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the licenses which are given by the sale of tickets to theatres and other places of public amusement.'
In some cases where a license is revoked, it is of very little. importance whether the licensee is or is not protected against liability as a trespasser for what has been done under it, because such a liability is insignificant as compared with the loss
he must suffer by the license being withdrawn as to the [*307] future. The case of license to erect mill dams, and thereby flow the lands of proprietors above, is a suitable illustration; and in what we shall say further under this head we shall confine our attention to licenses of this sort. The hardship of permitting these to be revoked is so great in some cases that it is of great interest to know whether the licensee is not entitled to some protection against it.
The practical consequence of the withdrawal of such a license is this: that whereas the licensee in acting upon it has contemplated its permanent enjoyment, and has perhaps made large expenditures in reliance upon it, yet he must now not only abandon such enjoyment, but he must also destroy whatever has been erected under the license the continuance of which would require the license for its protection. When the license to flow lands is withdrawn, the dam which causes the flow must be removed. But the right of the licensor to revoke in these cases is recognized very generally and very fully. The statute of frauds does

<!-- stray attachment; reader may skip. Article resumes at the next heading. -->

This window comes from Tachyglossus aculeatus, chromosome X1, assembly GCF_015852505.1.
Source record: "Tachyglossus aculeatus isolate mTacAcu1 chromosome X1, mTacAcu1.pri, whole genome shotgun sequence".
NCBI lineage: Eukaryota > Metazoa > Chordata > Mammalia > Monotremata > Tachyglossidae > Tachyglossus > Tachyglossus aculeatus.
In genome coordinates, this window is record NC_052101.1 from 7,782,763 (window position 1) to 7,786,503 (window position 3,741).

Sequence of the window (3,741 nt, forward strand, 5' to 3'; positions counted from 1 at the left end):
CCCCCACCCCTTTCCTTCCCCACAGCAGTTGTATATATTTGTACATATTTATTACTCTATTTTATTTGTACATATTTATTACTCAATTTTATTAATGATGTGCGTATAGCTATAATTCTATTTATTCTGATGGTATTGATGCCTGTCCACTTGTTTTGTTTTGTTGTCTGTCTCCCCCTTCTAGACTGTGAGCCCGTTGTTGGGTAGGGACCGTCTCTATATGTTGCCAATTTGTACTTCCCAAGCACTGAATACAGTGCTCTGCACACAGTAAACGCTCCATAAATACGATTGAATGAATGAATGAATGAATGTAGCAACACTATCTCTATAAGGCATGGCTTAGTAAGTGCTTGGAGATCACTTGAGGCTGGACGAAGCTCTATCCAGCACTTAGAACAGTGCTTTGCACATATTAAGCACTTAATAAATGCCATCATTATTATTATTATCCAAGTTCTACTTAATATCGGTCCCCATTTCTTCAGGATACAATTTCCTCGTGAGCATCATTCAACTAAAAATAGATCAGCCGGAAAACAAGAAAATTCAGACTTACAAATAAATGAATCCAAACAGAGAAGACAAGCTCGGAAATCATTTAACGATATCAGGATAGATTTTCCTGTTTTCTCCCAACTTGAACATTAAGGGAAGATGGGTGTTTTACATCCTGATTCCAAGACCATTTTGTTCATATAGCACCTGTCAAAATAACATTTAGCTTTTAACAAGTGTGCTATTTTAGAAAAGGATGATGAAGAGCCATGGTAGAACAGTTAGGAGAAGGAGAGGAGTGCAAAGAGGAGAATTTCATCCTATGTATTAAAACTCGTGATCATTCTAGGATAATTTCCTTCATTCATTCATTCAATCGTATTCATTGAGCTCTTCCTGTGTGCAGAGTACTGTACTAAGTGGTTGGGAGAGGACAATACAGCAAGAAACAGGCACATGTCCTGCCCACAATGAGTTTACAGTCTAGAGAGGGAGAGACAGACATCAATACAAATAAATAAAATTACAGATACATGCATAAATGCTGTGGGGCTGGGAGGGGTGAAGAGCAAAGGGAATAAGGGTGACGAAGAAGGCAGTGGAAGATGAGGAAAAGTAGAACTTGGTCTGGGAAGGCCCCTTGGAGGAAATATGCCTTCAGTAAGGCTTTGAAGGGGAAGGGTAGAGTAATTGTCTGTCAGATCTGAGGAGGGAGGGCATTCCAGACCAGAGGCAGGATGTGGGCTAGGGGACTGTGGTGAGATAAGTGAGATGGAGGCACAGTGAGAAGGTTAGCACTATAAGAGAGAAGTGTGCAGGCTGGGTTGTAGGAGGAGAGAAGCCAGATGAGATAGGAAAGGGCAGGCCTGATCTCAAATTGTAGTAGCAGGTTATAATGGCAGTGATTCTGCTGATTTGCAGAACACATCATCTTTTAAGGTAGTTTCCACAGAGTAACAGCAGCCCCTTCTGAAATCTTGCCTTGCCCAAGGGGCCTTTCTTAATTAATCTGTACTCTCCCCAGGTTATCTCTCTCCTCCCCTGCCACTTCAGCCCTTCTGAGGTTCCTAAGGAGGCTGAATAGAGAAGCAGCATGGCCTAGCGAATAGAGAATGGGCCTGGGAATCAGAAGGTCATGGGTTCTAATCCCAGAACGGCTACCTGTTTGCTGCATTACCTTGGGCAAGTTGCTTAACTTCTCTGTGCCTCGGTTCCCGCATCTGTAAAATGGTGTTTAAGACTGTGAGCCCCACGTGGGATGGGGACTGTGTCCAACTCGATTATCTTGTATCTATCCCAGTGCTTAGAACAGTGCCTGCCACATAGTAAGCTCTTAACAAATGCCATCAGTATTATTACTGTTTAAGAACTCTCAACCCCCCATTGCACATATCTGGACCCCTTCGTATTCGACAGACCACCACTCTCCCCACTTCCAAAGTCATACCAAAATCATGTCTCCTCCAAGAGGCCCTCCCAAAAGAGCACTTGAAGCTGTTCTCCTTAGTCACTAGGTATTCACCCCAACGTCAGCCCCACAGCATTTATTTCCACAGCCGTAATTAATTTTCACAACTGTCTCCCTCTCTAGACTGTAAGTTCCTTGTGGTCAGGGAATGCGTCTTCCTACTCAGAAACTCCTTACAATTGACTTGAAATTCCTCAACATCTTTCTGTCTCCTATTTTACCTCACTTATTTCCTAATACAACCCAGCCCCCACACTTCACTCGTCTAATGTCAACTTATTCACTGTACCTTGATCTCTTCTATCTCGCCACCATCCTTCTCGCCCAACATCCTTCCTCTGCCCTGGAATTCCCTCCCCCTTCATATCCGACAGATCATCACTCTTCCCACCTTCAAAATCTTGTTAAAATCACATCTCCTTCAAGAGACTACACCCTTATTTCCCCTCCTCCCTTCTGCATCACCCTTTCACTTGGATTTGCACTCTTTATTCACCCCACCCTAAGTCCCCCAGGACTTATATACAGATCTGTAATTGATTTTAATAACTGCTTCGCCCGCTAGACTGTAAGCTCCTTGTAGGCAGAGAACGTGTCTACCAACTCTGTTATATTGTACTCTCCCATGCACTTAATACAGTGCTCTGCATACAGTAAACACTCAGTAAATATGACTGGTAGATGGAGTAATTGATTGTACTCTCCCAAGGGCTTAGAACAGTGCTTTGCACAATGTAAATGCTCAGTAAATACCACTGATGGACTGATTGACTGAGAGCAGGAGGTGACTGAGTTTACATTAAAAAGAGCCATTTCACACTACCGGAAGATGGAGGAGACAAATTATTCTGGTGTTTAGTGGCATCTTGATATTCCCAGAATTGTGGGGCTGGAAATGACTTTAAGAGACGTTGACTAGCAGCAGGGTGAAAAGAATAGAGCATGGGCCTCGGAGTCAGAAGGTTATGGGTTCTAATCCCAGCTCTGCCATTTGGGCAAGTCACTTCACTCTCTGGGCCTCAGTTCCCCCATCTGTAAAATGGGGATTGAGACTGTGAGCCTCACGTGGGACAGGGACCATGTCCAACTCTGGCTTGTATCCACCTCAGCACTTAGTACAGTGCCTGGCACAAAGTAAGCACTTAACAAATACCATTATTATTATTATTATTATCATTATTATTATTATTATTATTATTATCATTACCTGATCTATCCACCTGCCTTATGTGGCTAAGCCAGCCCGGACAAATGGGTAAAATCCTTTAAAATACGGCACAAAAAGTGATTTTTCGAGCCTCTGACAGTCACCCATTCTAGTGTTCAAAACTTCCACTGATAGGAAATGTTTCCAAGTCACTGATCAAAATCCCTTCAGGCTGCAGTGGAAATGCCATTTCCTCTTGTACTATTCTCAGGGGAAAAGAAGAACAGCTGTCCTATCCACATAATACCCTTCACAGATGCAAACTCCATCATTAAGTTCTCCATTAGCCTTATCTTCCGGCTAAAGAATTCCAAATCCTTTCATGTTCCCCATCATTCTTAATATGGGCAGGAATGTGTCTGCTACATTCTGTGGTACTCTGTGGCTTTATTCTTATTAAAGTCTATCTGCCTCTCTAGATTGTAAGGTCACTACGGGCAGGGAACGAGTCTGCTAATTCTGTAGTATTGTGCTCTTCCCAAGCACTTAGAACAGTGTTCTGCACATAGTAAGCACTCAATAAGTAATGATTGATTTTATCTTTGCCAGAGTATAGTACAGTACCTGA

Spalding. Archibald, 52 Mich. 365; Jenkins . Lykes, 19 Fla. 148; Heflin . Bingham, 56 Ala. 566. If a third person cuts the trees before revocation, the licensee may recover from him for the conversion. Cool v. Peters, &c., Co., 87 Ind. 531. A railway company which, by consent of the owner, is put in possession of a way over his land, with a covenant from him for further assurance, has a license coupled with an interest, and one which is not subject to revocation. New Jersey, &c., R. Co. v. Van Syckle, 37 N. J. 496. A mere parol license to build a track, though acted upon, is revocable. Nat. Stock Yds. v. Wiggins, &c., Co., 112 Ill. 334. Contra, Texas, &c., Co. v. Jarrell, 60
Tex. 267; Campbell . Ind. &c., R.
'Wood v. Lead bitter, 13 M. & W. 838; Burton v. Scherpf, 1 Allen, 133. In this last case it was decided that a ticket to a concert was a mere license, and might be revoked after the party had taken his seat, and he be put out, if he refused to go. But it has been intimated that tickets for particular seats give more than a mere license. Drew v. Peer, 93 Penn. St. 234.
2 See Wallis v. Harrison, 4 M. & W. 538; Cocker v. Cowper, 1 C. M. & R. 418; Mumford o. Whitney, 15 Wend. 380; Houston v. Laffee, 46 N. H. 505; Selden v. Delaware, &c., Co., 29 N. Y. 634; Foot v. New Haven, &c., Co., 23 Conn. 214; Morse v. Copeland,
not permit an interest in lands, except in a few cases-of which this is not one, to pass without deed. But a right to flow lands is, beyond any question, an important interest in the lands, and directly within the contemplation of the statute.' Says SAVAGE, Ch. J.: "If A. agree with B. that B. may build a dam upon the land of A., if it is to be permanent, or anything more than a mere temporary erection, such an agreement is not technically a license. The object of A. is to grant and of B. to acquire an interest which shall be permanent: a right not to occupy for a short time, but as long as there shall be employment for the water-power to be thus created. Can such an interest, such a right, be created by parol? As Mr. SUGDEN says of the case of
Wood v. Lake, 'It appears to be in the very teeth of [*308] the statute, *which extends generally to all leases, estates or interests. To decide that a right to a permanent occupation of the plaintiff's land may be acquired by parol, and by calling the agreement a license, would be in effect to repeal the